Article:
Chris Lange, FISM News
A letter from a World War II soldier stationed overseas to his mother in Woburn, Mass., was finally delivered, nearly eight decades after it was sent. As originally reported by a Boston Fox News affiliate, U.S. Army Sgt. John Gonsalves penned the letter in December of 1945, three months after the war had ended. He was 22 years old at the time.
“I’ll be seeing you soon, I hope,” he wrote from his barracks in Bad Orb, Germany.
U.S. Postal Service workers in Pittsburgh recently discovered the 76-year-old letter they said “suddenly appeared” at their facility. Gonsalves’ mother passed away some time ago, but USPS employees managed to track down his widow, Angelina Gonsalves, to whom they redirected the missive.
“I love it. I love it. When I think it’s all his words, I can’t believe it,” Angelina said during an interview with Boston CBS affiliate WBZ-TV. “It’s wonderful. And I feel like I have him here with me, you know?”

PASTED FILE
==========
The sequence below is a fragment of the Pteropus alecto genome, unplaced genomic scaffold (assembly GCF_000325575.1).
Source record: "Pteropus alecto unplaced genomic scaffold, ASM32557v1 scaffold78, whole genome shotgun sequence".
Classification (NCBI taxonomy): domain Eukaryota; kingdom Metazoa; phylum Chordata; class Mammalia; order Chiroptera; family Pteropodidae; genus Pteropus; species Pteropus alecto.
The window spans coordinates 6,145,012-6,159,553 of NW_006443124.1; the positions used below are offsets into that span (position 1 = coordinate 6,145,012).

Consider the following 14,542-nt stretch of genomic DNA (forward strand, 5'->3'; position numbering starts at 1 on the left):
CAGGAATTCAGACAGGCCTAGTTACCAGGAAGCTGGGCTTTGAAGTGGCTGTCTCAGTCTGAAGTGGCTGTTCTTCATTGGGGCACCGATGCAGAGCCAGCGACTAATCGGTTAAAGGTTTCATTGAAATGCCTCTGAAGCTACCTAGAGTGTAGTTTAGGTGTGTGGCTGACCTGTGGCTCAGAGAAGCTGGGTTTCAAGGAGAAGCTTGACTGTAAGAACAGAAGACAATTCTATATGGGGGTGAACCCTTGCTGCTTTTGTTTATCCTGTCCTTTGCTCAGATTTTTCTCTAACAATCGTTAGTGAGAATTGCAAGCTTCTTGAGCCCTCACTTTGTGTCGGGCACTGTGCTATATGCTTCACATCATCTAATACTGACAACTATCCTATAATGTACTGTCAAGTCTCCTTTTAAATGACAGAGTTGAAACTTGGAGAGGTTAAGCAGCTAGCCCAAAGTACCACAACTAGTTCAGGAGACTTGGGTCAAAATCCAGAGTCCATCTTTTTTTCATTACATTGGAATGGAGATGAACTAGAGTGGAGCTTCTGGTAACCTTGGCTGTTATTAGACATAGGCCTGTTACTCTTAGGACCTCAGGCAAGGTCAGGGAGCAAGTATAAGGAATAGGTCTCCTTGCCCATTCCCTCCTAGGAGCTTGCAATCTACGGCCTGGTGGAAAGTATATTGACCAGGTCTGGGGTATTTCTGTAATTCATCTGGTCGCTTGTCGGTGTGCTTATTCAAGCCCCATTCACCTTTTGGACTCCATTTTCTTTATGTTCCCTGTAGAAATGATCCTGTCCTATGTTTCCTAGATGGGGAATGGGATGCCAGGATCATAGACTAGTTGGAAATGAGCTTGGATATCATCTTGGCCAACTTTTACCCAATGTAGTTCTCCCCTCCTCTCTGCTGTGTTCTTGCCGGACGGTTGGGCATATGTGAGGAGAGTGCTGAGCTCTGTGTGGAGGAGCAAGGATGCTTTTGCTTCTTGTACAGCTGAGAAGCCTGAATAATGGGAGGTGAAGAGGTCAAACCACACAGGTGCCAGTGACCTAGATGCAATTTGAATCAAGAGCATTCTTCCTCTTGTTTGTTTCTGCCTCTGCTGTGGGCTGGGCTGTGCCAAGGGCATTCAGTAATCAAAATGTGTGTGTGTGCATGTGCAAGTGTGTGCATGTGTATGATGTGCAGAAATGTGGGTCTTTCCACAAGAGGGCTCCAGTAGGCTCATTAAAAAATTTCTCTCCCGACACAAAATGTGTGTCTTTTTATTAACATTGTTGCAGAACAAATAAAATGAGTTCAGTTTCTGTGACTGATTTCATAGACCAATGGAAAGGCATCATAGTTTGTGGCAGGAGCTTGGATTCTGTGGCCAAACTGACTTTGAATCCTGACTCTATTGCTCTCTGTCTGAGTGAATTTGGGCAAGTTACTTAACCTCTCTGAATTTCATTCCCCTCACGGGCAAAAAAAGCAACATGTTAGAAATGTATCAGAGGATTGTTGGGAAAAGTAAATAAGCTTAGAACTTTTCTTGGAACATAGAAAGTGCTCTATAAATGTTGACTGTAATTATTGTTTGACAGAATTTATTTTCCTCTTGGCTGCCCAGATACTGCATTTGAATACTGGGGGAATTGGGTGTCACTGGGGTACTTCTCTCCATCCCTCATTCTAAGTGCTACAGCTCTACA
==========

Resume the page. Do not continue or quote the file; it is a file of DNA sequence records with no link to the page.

Mrs. Gonsalves, who resides near Boston, said she and the young soldier met in 1949. The two married four years later and went on to have five children together. At the time of John Gonsalves’ death in 2015 at the age of 92, the couple had been married for 61 years.
In his letter, Sgt. Gonsalves assured his mother that he was doing well but wasn’t altogether pleased with mess hall rations.
“Dear Mom, Received another letter from you today and was happy to hear that everything is okay,” he wrote. “As for myself, I’m fine and getting along okay. But as far as the food it’s pretty lousy most of the time.” He signed off with an affectionate “Love and kisses, Your son, Johnny,” adding, “I’ll be seeing you soon, I hope.”
“Imagine that! Seventy-six years!” Angelina said. “I just couldn’t believe it. And then just his handwriting and everything. It was just so amazing.”
Mrs. Gonsalves expressed gratitude to the Post Office workers who took the time and effort to locate her. A note enclosed with the letter read: “We are uncertain where this letter has been for the past seven-plus decades, but it arrived at our facility approximately six weeks ago. Due to the age and significance to your family history…delivering this letter was of utmost importance to us.”
“It’s like he came back to me, you know? Really. That was amazing,” Angelina said. “He was a good man. He really was. Everybody loved him.”